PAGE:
When I found out about wrapping in 2012 and headed over to The Babywearer online, one of the many things I loved about it was the diversity. There was someone who looked like me in the banner — a mom wearing a headscarf. (OK, maybe not exactly like me — she was a lot skinnier, but still. It made me feel at home.)
|A large group of women wearing headscarves and babies pose in front of a beautiful mural of a tree|
Babywearers are from everywhere. I love this little microcosm of the world, brought together by the universal love for our babies.
My own babywearing experience has intersected with my experience as a Muslim American woman in a variety of ways. I hadn’t really thought about it much until I was asked about how my headscarf impacts babywearing.
|A mama wears an older baby in a mei tai and a yellow hijab, her son poses in front of her|
|A woman wears a toddler in a ring sling on front in a pink to|
blue grad sling and a matching pink hijab
First, the practical: When I was learning to wrap, there was definitely a lot of fabric going on. First, does the scarf go over or under the wrap? And you’ve already got the wrap catching your shirt — add a scarf while you’re still getting used to back carries and there’s fabric tangled everywhere. Once or twice I ended up with my head pulled over to the side, with all the grace of a young horse trying to scratch its ear with a rear hoof. (If you haven’t seen that, believe me, they do that, and they still have better balance than I do. Granted, they do still have three legs on the ground.) Anyway, I learned quickly to flip my scarf out of the way or lean my head forward to create enough slack in my scarf. Problem solved.
When my baby got older and got the memo that he was supposed to pull out my hair, I chuckled. HA! I had the solution. I put on a scarf. Then he pulled on my scarf and tried to strangle me. Sigh.
|In front of cherry blossom trees, a|
mom in a patterned scarf wears her
toddler on her back.
The scarf drapes down her front.
For some women who wear a scarf as part of a choice of overall modest dress, there’s the issue that some carriers and some wrap carries accentuate the chest. As one friend put it, “Hello, boobs!” Well-placed scarf tails can help with that.
Some people ask if we’re hot in extra layers. My thin scarf is not what’s making me hot — it’s the little heater on my back causing that. But I’m fond of the little guy (plus, wrap snuggle!), so he can stay. At least longer clothes also mean less sweat, sunblock or other toiletries on the wrap. This is a good thing because with three kids, I’m washing enough emergency laundry already that if a wrap makes it into the pile, I may not see it for awhile, and I will miss it. Once in awhile, I make sure to visit and say hello to my old permastash Gira ring sling that’s been waiting for a courtesy bath for … maybe a year? So less laundry is better here.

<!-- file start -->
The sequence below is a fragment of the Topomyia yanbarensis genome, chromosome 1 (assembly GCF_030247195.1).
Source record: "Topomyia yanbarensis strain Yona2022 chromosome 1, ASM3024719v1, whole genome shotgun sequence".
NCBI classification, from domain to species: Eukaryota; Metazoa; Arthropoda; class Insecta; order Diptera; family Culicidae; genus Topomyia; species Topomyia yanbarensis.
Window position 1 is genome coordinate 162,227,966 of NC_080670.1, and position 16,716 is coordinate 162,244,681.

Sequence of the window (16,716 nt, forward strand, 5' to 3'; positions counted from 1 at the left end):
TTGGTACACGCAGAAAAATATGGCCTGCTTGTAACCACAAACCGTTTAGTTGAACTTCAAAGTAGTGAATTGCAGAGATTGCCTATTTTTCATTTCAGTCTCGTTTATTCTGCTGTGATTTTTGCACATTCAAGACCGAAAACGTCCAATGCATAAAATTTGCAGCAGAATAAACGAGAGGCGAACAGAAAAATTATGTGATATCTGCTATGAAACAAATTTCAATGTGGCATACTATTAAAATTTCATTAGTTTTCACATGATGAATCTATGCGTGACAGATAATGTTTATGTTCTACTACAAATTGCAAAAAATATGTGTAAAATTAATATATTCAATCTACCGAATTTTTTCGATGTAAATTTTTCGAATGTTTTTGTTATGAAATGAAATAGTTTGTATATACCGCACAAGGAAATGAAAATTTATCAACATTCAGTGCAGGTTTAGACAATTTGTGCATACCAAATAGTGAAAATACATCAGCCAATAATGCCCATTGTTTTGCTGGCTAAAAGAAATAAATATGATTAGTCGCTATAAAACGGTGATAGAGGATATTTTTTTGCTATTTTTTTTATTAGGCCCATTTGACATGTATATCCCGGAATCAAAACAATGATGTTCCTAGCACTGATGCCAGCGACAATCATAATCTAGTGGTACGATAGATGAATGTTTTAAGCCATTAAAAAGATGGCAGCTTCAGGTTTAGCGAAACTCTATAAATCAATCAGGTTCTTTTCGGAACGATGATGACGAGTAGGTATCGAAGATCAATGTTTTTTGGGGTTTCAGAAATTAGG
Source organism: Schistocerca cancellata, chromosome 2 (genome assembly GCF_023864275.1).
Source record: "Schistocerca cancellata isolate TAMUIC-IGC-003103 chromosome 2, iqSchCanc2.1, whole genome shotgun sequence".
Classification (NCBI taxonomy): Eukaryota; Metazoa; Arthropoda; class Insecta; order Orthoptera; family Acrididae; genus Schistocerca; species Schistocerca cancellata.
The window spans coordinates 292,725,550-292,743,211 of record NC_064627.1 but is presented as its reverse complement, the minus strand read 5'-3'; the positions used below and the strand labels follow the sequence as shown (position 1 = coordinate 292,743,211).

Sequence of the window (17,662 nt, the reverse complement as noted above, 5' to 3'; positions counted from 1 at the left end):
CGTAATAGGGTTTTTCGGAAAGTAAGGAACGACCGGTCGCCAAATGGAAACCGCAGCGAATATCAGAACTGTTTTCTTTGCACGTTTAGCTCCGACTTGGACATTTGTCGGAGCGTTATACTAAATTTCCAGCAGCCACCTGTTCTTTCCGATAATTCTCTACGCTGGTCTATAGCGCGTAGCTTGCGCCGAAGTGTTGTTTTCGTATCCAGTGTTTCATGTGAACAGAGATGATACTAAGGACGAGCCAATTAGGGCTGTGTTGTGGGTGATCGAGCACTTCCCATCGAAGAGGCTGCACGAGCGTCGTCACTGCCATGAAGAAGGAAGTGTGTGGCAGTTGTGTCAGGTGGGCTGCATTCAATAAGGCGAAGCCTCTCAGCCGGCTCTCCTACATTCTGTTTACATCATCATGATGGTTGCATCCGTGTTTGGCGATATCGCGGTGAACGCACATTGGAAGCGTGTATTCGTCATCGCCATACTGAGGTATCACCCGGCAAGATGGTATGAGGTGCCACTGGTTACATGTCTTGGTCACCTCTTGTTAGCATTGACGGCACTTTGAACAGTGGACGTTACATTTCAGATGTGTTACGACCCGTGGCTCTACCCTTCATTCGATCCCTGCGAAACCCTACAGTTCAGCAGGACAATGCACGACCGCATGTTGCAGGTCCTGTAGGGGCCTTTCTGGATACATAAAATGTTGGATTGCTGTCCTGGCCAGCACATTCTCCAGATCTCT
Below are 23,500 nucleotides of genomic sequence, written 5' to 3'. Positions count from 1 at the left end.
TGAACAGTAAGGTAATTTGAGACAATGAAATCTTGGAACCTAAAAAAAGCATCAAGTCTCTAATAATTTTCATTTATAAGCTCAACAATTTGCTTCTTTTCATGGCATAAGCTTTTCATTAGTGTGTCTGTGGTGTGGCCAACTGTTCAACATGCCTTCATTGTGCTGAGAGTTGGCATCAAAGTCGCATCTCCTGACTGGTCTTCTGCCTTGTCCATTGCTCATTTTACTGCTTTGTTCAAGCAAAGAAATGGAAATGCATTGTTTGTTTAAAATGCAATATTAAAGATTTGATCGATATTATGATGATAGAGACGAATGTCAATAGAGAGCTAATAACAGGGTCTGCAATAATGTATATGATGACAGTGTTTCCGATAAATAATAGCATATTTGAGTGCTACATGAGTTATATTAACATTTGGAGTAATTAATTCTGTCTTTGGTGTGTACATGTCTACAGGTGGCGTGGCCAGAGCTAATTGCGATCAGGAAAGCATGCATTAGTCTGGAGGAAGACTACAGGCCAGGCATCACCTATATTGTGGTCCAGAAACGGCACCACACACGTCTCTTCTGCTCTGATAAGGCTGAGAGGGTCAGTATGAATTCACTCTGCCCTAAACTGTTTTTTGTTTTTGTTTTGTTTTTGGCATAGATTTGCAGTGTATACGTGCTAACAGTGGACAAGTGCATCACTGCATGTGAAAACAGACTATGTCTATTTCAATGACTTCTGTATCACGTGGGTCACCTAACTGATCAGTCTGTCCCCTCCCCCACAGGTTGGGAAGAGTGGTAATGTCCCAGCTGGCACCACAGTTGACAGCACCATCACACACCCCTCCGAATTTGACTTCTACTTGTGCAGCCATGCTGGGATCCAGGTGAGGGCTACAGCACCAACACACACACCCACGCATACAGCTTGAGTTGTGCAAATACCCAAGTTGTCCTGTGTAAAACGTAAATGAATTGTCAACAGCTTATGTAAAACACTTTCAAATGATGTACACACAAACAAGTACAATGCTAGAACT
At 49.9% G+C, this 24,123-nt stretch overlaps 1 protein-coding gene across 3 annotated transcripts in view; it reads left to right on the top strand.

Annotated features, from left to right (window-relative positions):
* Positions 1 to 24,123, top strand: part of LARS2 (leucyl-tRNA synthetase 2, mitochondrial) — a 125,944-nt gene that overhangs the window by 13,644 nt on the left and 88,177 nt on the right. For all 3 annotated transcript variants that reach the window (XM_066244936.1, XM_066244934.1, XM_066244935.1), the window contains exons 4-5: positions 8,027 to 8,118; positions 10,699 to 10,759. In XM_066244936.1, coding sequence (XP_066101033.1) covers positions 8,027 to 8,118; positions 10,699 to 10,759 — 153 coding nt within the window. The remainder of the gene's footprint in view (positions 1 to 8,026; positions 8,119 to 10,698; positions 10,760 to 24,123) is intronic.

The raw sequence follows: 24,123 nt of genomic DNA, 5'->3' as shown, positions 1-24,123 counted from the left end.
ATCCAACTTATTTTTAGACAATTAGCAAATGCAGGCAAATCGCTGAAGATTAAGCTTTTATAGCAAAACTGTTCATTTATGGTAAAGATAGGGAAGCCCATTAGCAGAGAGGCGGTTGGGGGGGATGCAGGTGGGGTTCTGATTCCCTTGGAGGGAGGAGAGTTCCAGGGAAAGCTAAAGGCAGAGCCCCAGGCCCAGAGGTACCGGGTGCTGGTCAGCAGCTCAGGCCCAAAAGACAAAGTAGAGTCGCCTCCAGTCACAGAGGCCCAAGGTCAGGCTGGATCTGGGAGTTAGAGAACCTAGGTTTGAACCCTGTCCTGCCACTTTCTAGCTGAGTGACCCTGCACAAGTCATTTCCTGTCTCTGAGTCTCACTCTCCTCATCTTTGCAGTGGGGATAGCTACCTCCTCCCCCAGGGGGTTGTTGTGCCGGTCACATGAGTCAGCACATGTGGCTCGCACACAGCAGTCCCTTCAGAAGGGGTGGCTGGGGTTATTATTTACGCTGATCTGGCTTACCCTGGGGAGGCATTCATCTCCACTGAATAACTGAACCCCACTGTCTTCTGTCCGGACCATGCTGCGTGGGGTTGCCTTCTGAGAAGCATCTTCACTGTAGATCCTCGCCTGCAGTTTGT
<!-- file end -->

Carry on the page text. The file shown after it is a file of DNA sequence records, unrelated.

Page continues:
There was really only one practical issue that lasted — matching. I had a system built up over the years — solid-colored shirt and a patterned scarf to match. Voila: dressed and out. Wraps messed that all up. I drooled over tri-colored Zaras on the swap, looking so elegant on a simple wooden table for their beauty shot. They did not look so elegant next to my floral scarf. I have relatively low standards for being presentable, but I couldn’t work with poor Zara tri-blue — sadly, it was just too much. The natty phase was a bit of a relief.
Wraps did give me some great ideas for scarves though. I found a scarf with a purple to white grad and made it mine. Now that I’ve gotten my loom up and running — yes, I’ve reached that stage of babywearing — I’m planning to weave lots of scarves in grads.
|A woman wears a purple to white graduated scarf and a blue wrap. The hand of a |
toddler is seen reaching over her shoulder as she grasps the little fingers
With most practicalities out of the way, there remains the issue of visibility. When women go out in a headscarf, we stand out. When we go out with a baby in a wrap or carrier, we stand out. Add both and you are definitely a curiosity. I’m used to that, though, so I quickly stopped caring.
A babywearing and hijab-wearing friend pointed out that the baby in the carrier diverts some of the attention away from you. We’ve both struck up good conversations with strangers who otherwise might not have talked with a Muslim. In today’s climate, with rising Islamophobia, we truly welcome those interactions.
|A woman wears a blue hijab while wearing her toddler on her back in a rainbow wrap|
The overlook a wooded area with water in the foreground.
Another babywearer who chooses to cover her face wrote her thoughts on this: “I get a lot of looks, and many times people are nervous when they see me, but babywearing often puts them at ease or is an ice-breaker. Just the other day a man stocking the dairy section at the grocery store shouted out to me, ‘Wow! I love that back pack thing!’”
|A large group of women make hearts with their arms while wearing |
their babies and headcoverings in a wide variety of colors
And that’s really what it all comes down to. No matter what we wear, or where we’re from, or what you did (sorry, wrong song), we all appreciate these back pack things and the sweet babies in them. Thank goodness for babywearing!
Posted by Lina
Photos provided by wearers from around the world
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